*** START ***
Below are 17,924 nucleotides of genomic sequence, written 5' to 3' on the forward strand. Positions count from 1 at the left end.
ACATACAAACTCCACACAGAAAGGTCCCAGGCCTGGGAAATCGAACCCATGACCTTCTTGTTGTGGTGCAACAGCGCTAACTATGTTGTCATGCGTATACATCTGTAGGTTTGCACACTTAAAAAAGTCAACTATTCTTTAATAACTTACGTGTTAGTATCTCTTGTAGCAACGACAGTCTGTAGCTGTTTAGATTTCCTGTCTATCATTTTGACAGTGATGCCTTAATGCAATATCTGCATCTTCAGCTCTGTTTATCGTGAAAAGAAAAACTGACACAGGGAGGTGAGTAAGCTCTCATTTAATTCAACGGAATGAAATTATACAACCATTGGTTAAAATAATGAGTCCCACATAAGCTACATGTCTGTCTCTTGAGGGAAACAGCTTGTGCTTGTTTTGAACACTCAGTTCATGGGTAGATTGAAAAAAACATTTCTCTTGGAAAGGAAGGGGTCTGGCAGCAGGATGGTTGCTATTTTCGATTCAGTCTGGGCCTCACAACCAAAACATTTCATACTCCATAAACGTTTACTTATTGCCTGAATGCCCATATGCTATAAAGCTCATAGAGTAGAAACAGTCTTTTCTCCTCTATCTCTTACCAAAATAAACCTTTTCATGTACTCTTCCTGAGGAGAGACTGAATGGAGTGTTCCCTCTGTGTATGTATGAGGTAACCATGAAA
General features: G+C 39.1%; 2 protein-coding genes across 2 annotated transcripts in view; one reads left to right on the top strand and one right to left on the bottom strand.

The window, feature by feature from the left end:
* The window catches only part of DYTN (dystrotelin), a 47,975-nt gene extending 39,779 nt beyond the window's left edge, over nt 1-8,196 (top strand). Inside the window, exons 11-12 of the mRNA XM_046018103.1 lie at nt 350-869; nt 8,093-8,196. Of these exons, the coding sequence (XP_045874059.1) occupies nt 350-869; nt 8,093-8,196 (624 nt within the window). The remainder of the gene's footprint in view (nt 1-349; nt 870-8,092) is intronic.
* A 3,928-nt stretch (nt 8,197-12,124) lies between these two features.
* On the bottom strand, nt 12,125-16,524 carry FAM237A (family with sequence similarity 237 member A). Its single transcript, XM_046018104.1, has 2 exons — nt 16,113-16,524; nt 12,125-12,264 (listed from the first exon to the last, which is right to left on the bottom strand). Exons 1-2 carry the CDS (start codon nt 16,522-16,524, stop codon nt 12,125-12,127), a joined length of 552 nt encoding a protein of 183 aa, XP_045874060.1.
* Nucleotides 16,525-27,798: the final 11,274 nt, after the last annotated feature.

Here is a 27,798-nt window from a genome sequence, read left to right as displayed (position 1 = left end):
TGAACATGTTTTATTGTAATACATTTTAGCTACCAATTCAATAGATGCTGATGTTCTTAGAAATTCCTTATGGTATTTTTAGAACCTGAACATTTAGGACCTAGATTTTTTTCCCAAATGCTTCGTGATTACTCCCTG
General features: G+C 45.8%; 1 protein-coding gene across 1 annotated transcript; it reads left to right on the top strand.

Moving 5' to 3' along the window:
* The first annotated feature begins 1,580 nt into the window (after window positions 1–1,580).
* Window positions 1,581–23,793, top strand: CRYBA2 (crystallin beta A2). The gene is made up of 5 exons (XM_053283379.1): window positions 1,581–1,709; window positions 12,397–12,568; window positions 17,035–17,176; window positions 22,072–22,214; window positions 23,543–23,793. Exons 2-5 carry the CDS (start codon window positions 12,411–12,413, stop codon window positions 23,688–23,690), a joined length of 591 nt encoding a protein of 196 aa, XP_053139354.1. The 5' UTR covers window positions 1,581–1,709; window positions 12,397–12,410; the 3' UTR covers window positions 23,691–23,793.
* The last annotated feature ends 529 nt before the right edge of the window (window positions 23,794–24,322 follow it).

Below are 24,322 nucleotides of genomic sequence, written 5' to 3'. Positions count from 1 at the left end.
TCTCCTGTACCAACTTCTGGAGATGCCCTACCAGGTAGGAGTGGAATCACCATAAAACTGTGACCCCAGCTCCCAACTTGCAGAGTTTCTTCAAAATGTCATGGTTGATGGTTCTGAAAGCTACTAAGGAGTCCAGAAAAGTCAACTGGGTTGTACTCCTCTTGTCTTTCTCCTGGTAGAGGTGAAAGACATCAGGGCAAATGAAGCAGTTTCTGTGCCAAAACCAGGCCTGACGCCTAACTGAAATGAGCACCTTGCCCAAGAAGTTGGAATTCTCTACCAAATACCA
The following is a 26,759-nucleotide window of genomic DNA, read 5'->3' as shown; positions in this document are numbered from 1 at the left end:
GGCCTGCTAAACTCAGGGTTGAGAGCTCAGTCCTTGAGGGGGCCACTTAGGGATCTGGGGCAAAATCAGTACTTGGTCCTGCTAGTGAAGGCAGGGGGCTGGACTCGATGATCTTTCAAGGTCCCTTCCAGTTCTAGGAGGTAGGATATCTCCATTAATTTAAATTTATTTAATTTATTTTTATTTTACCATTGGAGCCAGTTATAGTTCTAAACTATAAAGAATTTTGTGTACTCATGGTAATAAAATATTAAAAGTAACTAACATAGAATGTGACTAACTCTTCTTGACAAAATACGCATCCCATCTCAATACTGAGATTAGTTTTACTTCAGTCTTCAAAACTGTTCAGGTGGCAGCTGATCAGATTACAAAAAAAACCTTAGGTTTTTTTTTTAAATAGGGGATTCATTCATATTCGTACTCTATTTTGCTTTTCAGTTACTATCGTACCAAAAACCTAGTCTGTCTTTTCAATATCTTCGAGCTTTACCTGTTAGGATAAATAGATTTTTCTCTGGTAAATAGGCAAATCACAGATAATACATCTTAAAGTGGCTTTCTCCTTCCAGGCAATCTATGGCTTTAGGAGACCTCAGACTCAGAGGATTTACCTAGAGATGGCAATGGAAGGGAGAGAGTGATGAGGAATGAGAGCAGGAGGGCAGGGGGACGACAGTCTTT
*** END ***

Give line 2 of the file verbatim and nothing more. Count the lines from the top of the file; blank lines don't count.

ACATACAAACTCCACACAGAAAGGTCCCAGGCCTGGGAAATCGAACCCATGACCTTCTTGTTGTGGTGCAACAGCGCTAACTATGTTGTCATGCGTATACATCTGTAGGTTTGCACACTTAAAAAAGTCAACTATTCTTTAATAACTTACGTGTTAGTATCTCTTGTAGCAACGACAGTCTGTAGCTGTTTAGATTTCCTGTCTATCATTTTGACAGTGATGCCTTAATGCAATATCTGCATCTTCAGCTCTGTTTATCGTGAAAAGAAAAACTGACACAGGGAGGTGAGTAAGCTCTCATTTAATTCAACGGAATGAAATTATACAACCATTGGTTAAAATAATGAGTCCCACATAAGCTACATGTCTGTCTCTTGAGGGAAACAGCTTGTGCTTGTTTTGAACACTCAGTTCATGGGTAGATTGAAAAAAACATTTCTCTTGGAAAGGAAGGGGTCTGGCAGCAGGATGGTTGCTATTTTCGATTCAGTCTGGGCCTCACAACCAAAACATTTCATACTCCATAAACGTTTACTTATTGCCTGAATGCCCATATGCTATAAAGCTCATAGAGTAGAAACAGTCTTTTCTCCTCTATCTCTTACCAAAATAAACCTTTTCATGTACTCTTCCTGAGGAGAGACTGAATGGAGTGTTCCCTCTGTGTATGTATGAGGTAACCATGAAA